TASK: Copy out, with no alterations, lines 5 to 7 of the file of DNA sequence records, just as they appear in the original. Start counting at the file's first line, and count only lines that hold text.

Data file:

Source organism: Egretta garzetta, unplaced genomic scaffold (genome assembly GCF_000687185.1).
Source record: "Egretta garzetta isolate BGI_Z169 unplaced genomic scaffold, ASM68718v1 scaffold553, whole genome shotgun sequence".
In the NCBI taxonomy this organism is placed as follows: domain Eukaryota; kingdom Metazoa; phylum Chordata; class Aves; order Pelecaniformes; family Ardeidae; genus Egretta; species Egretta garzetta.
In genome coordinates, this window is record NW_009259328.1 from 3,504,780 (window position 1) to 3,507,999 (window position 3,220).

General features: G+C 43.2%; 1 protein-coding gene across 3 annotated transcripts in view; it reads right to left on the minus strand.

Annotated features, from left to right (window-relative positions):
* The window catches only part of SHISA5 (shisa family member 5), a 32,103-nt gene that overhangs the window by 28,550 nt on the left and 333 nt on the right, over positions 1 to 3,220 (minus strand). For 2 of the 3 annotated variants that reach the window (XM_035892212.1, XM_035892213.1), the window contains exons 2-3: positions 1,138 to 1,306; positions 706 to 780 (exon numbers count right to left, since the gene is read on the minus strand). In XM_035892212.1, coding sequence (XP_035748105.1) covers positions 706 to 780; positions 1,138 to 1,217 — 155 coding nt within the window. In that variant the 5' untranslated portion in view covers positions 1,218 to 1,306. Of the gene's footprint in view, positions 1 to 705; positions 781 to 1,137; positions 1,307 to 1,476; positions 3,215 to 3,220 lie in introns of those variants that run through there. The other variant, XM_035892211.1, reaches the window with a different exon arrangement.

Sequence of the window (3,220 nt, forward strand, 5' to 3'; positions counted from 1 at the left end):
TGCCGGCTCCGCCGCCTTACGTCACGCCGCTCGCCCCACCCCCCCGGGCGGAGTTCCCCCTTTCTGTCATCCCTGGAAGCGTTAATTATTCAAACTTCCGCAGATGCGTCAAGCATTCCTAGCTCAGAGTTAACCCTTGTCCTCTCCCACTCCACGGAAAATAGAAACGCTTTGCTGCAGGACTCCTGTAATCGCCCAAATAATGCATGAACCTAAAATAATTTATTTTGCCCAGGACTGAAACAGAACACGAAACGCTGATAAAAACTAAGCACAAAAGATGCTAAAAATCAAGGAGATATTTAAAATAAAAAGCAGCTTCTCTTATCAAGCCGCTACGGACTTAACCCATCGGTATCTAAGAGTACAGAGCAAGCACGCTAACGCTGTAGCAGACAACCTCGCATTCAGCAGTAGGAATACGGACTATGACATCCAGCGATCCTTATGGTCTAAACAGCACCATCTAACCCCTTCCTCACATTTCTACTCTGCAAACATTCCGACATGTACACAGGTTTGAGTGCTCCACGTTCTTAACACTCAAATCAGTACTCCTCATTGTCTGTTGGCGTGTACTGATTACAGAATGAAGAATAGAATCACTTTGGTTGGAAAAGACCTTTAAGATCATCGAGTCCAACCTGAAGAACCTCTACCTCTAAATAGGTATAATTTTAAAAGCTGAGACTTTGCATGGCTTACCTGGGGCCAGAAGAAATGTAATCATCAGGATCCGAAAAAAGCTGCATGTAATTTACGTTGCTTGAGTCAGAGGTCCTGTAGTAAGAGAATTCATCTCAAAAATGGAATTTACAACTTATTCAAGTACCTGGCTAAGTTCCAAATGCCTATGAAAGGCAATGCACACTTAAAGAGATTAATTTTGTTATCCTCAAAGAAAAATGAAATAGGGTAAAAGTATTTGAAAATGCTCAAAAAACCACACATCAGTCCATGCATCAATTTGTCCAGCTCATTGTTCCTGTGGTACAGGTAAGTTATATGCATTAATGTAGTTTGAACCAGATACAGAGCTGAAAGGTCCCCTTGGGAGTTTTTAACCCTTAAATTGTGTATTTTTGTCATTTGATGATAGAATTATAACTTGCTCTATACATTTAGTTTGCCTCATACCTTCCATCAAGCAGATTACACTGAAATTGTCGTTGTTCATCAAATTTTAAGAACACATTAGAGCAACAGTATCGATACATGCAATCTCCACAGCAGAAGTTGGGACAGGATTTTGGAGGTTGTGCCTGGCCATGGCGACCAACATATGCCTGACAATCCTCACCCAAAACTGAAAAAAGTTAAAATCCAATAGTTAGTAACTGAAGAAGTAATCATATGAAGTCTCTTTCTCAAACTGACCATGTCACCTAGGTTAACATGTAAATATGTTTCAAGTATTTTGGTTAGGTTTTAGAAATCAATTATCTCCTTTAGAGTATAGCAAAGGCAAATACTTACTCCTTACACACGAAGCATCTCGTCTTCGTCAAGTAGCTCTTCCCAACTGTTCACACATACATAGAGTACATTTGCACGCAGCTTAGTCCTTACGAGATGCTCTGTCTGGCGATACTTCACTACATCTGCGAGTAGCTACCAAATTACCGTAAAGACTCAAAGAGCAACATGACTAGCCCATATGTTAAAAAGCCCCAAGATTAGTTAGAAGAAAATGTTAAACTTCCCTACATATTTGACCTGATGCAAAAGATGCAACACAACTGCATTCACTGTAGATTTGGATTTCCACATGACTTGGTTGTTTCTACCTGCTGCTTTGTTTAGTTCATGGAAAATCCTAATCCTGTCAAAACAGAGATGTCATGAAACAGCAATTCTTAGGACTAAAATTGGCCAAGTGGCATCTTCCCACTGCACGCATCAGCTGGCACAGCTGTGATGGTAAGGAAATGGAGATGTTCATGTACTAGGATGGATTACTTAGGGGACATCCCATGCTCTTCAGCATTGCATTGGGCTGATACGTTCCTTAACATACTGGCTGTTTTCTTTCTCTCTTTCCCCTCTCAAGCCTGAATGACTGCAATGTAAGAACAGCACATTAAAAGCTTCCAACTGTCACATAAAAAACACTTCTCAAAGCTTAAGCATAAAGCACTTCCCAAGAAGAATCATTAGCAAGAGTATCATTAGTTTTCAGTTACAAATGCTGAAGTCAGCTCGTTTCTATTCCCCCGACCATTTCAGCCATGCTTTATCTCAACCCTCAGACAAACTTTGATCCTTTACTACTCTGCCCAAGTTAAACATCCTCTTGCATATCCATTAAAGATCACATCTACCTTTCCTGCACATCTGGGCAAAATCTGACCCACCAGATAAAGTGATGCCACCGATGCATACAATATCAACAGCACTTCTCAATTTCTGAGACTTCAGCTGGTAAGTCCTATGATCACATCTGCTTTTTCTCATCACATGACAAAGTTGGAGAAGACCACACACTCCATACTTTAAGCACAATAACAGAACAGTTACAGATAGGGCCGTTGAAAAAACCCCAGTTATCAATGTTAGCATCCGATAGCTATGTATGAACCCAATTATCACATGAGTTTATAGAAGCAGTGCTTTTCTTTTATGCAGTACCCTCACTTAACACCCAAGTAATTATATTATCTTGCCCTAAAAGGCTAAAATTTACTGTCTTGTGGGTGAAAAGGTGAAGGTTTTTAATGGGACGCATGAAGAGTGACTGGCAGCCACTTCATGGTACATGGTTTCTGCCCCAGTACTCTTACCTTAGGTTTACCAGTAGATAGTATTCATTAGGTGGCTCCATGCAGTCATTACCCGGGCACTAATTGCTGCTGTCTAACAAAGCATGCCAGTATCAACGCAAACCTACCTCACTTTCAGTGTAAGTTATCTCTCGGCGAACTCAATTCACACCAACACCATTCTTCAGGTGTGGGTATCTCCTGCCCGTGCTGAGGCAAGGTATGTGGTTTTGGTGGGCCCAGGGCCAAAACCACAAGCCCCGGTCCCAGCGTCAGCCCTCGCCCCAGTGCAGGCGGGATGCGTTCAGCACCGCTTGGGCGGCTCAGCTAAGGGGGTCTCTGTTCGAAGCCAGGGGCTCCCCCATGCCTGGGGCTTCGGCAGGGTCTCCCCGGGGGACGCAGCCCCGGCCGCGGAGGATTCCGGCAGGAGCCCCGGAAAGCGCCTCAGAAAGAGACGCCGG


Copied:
General features: G+C 43.2%; 1 protein-coding gene across 3 annotated transcripts in view; it reads right to left on the minus strand.

Annotated features, from left to right (window-relative positions):
* The window catches only part of SHISA5 (shisa family member 5), a 32,103-nt gene that overhangs the window by 28,550 nt on the left and 333 nt on the right, over positions 1 to 3,220 (minus strand). For 2 of the 3 annotated variants that reach the window (XM_035892212.1, XM_035892213.1), the window contains exons 2-3: positions 1,138 to 1,306; positions 706 to 780 (exon numbers count right to left, since the gene is read on the minus strand). In XM_035892212.1, coding sequence (XP_035748105.1) covers positions 706 to 780; positions 1,138 to 1,217 — 155 coding nt within the window. In that variant the 5' untranslated portion in view covers positions 1,218 to 1,306. Of the gene's footprint in view, positions 1 to 705; positions 781 to 1,137; positions 1,307 to 1,476; positions 3,215 to 3,220 lie in introns of those variants that run through there. The other variant, XM_035892211.1, reaches the window with a different exon arrangement.